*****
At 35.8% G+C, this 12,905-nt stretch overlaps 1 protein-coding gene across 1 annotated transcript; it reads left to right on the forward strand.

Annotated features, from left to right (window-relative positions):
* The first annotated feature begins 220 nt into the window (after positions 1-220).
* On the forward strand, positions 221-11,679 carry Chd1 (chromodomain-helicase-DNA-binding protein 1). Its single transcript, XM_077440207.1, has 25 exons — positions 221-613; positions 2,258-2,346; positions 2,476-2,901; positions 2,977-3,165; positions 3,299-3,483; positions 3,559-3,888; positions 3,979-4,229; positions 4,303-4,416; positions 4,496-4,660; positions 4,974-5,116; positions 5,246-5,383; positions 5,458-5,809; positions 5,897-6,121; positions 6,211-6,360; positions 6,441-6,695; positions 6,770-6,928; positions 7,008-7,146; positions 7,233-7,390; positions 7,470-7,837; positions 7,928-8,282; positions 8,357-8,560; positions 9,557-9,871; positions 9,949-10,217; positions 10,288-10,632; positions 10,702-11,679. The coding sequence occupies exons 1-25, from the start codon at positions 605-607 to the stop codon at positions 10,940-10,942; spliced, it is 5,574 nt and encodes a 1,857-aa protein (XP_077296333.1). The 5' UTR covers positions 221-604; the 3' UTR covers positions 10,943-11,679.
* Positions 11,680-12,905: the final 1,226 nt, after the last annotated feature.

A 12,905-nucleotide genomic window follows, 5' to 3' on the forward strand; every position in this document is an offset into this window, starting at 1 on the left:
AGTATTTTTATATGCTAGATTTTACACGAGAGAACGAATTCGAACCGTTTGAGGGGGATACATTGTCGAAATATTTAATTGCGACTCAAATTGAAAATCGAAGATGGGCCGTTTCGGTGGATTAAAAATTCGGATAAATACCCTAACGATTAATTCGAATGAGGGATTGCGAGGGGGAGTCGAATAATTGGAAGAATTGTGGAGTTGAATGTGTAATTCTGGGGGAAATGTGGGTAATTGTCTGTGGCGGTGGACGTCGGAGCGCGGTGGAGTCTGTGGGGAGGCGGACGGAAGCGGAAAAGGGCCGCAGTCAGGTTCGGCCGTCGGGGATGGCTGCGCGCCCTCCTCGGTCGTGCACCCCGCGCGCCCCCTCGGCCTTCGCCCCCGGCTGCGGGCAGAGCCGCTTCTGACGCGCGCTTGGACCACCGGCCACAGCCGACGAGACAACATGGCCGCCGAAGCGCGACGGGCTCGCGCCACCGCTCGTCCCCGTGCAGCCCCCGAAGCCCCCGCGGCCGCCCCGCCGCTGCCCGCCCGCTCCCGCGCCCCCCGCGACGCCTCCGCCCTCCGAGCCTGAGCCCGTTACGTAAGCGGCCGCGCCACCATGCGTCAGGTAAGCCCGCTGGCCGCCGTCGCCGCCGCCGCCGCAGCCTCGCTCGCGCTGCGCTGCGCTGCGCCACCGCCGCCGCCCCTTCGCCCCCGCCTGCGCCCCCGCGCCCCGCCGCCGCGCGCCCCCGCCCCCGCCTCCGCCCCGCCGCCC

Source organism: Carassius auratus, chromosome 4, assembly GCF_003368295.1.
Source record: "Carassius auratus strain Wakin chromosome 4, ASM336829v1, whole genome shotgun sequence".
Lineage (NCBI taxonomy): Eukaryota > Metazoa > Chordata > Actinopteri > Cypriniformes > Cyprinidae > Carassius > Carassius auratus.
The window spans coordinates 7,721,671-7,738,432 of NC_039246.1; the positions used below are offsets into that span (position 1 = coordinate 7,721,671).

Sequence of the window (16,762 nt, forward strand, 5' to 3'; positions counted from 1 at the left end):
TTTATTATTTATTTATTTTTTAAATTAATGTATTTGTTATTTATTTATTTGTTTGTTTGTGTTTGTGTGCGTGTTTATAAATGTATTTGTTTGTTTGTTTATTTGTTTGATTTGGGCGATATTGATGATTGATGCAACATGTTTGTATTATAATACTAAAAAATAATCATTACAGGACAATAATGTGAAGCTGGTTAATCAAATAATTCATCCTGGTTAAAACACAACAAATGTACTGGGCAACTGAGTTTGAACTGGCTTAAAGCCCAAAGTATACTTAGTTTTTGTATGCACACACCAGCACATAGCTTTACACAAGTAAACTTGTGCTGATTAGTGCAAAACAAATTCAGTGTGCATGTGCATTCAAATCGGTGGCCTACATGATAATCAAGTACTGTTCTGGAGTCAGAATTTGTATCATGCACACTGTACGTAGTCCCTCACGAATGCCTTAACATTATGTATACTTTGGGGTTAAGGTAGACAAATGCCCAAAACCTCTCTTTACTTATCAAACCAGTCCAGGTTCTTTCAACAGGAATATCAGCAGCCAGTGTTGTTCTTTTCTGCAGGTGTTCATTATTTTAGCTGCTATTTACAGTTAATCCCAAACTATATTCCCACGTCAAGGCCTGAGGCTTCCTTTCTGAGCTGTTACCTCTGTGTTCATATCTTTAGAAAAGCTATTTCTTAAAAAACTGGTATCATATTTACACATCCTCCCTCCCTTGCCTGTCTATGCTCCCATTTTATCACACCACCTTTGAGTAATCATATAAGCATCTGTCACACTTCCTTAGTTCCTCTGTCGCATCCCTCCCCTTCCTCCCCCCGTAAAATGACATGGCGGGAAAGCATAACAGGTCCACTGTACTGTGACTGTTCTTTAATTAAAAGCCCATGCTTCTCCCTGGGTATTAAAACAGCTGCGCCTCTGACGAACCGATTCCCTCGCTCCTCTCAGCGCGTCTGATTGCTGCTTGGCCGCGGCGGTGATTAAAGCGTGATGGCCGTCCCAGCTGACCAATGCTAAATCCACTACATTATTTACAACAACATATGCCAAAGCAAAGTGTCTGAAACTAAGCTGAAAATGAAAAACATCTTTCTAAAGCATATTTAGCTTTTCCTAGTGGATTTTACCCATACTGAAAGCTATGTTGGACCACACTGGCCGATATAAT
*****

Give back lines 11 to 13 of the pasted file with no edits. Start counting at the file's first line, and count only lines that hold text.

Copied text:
The window spans coordinates 7,721,671-7,738,432 of NC_039246.1; the positions used below are offsets into that span (position 1 = coordinate 7,721,671).

Sequence of the window (16,762 nt, forward strand, 5' to 3'; positions counted from 1 at the left end):
TTTATTATTTATTTATTTTTTAAATTAATGTATTTGTTATTTATTTATTTGTTTGTTTGTGTTTGTGTGCGTGTTTATAAATGTATTTGTTTGTTTGTTTATTTGTTTGATTTGGGCGATATTGATGATTGATGCAACATGTTTGTATTATAATACTAAAAAATAATCATTACAGGACAATAATGTGAAGCTGGTTAATCAAATAATTCATCCTGGTTAAAACACAACAAATGTACTGGGCAACTGAGTTTGAACTGGCTTAAAGCCCAAAGTATACTTAGTTTTTGTATGCACACACCAGCACATAGCTTTACACAAGTAAACTTGTGCTGATTAGTGCAAAACAAATTCAGTGTGCATGTGCATTCAAATCGGTGGCCTACATGATAATCAAGTACTGTTCTGGAGTCAGAATTTGTATCATGCACACTGTACGTAGTCCCTCACGAATGCCTTAACATTATGTATACTTTGGGGTTAAGGTAGACAAATGCCCAAAACCTCTCTTTACTTATCAAACCAGTCCAGGTTCTTTCAACAGGAATATCAGCAGCCAGTGTTGTTCTTTTCTGCAGGTGTTCATTATTTTAGCTGCTATTTACAGTTAATCCCAAACTATATTCCCACGTCAAGGCCTGAGGCTTCCTTTCTGAGCTGTTACCTCTGTGTTCATATCTTTAGAAAAGCTATTTCTTAAAAAACTGGTATCATATTTACACATCCTCCCTCCCTTGCCTGTCTATGCTCCCATTTTATCACACCACCTTTGAGTAATCATATAAGCATCTGTCACACTTCCTTAGTTCCTCTGTCGCATCCCTCCCCTTCCTCCCCCCGTAAAATGACATGGCGGGAAAGCATAACAGGTCCACTGTACTGTGACTGTTCTTTAATTAAAAGCCCATGCTTCTCCCTGGGTATTAAAACAGCTGCGCCTCTGACGAACCGATTCCCTCGCTCCTCTCAGCGCGTCTGATTGCTGCTTGGCCGCGGCGGTGATTAAAGCGTGATGGCCGTCCCAGCTGACCAATGCTAAATCCACTACATTATTTACAACAACATATGCCAAAGCAAAGTGTCTGAAACTAAGCTGAAAATGAAAAACATCTTTCTAAAGCATATTTAGCTTTTCCTAGTGGATTTTACCCATACTGAAAGCTATGTTGGACCACACTGGCCGATATAAT